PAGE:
Tuesday, October 23, 2018

National teen driver safety week

Motor vehicle crashes are the leading cause of death for teens in the United States, according to the National Highway Traffic Safety Administration (NHTSA). In 2016, teen driver deaths increased 6 percent from the previous year.

To raise awareness about six driving dangers, KDOT is participating in National Teen Driver Safety Week and would like to remind teen drivers:

Don’t drive while impaired: Although teens are too young to legally drink, they still are at risk for driving under the influence. Nearly one out of five teen drivers involved in crashes resulting in a fatality had been drinking, the NHTSA found When it comes to drinking and driving, it’s just not worth it.
Buckle up — every trip, every time. It doesn’t matter where in the vehicle you are sitting, everyone should wear their seat belts. It is one of the easiest ways for teens and their passengers to travel safer and buckling up saves lives. 
Ditch the distractions. Distracted driving is not only dangerous, it is deadly. That text message or social media post can wait. Your life is way too important to risk it. Remember that distracted driving can look like many different things – talking to other passengers, listening to music, turning up the heat or air conditioning and eating. These are just a few of the distractions that all drivers experience.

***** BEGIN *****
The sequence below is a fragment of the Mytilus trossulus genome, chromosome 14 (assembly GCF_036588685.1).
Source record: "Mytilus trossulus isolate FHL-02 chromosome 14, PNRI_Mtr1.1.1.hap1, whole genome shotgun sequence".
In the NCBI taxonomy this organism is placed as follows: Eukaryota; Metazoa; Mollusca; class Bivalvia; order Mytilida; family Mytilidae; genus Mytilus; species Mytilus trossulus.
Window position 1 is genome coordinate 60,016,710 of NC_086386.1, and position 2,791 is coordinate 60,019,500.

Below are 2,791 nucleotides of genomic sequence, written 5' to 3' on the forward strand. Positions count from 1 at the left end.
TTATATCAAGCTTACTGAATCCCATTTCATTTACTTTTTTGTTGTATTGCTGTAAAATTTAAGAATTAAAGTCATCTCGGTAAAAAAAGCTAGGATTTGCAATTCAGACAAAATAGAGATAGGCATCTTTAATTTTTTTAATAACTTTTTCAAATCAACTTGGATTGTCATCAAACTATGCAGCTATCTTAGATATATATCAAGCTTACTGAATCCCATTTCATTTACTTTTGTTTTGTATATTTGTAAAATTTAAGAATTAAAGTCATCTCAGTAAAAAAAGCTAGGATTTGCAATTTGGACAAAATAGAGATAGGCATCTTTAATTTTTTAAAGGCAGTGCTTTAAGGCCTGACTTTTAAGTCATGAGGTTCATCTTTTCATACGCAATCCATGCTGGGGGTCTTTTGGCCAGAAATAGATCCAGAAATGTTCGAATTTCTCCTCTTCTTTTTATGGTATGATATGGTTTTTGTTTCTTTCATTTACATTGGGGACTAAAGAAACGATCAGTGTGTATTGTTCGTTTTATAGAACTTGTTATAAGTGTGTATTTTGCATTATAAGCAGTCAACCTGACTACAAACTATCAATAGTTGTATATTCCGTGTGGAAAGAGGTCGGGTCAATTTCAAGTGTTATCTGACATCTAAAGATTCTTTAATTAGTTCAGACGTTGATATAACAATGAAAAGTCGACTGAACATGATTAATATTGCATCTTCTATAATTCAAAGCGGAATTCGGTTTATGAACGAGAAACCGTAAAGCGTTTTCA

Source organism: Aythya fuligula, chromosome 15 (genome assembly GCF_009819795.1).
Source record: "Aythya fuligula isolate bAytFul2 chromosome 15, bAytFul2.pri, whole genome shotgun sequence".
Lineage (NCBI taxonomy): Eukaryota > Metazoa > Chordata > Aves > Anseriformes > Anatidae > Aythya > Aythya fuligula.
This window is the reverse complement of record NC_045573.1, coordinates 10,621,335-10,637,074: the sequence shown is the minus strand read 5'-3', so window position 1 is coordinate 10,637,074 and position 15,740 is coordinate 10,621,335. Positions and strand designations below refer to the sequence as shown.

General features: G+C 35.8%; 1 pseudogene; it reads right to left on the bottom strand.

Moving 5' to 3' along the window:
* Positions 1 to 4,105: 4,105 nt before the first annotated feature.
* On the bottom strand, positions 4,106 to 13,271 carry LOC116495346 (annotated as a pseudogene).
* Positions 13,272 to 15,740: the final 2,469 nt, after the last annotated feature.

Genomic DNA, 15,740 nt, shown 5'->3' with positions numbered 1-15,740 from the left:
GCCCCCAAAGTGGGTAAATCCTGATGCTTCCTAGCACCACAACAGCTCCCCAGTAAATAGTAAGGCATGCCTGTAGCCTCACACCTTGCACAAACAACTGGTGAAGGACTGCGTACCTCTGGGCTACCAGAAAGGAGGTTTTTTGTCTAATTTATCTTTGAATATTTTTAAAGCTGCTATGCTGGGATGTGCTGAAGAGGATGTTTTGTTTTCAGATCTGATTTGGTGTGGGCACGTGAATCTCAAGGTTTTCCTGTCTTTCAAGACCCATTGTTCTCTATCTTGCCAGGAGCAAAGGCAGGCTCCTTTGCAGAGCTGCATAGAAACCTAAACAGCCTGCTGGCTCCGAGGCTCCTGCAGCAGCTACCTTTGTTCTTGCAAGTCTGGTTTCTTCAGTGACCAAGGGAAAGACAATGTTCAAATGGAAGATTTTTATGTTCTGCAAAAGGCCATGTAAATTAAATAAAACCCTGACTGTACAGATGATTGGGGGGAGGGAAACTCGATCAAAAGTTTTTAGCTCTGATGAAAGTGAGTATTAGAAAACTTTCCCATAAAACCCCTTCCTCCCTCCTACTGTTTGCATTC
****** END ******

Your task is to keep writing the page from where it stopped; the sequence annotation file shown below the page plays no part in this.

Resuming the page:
Go the speed limit. Speeding is a huge problem for drivers of any age., Almost one-third of teen drivers involved in a fatal crash were speeding, the NHTSA found.  Following the speed limit could mean the difference between life and death.
Passengers can affect how you drive. The likelihood of teens engaging in risky driving behaviors or being distracted increases with multiple passengers.  As the driver, you control the mood of your trip. Limit the number of passengers who ride with you or tell them how they can ride safely in your vehicle.
Driving drowsy is dangerous. Everyone is busy, even teens. With sports, studying for tests, extracurricular activities, jobs and even hanging out with loved ones, there is a lot going on in the lives of young drivers. With all these important tasks, the amount of sleep young motorists receive is far less than what is needed to drive safely. Remember to get a good night’s sleep before you get behind the wheel. Only drive when you are fully awake and alert. 
Parents, and guardians, it is up to all of us to teach the next generation the importance of driving safely. Lead by example and show your teens what safe driving behavior looks like.
For more information about National Teen Driver Safety Week please visit: www.nhtsa.gov/road-safety/teen-driving.

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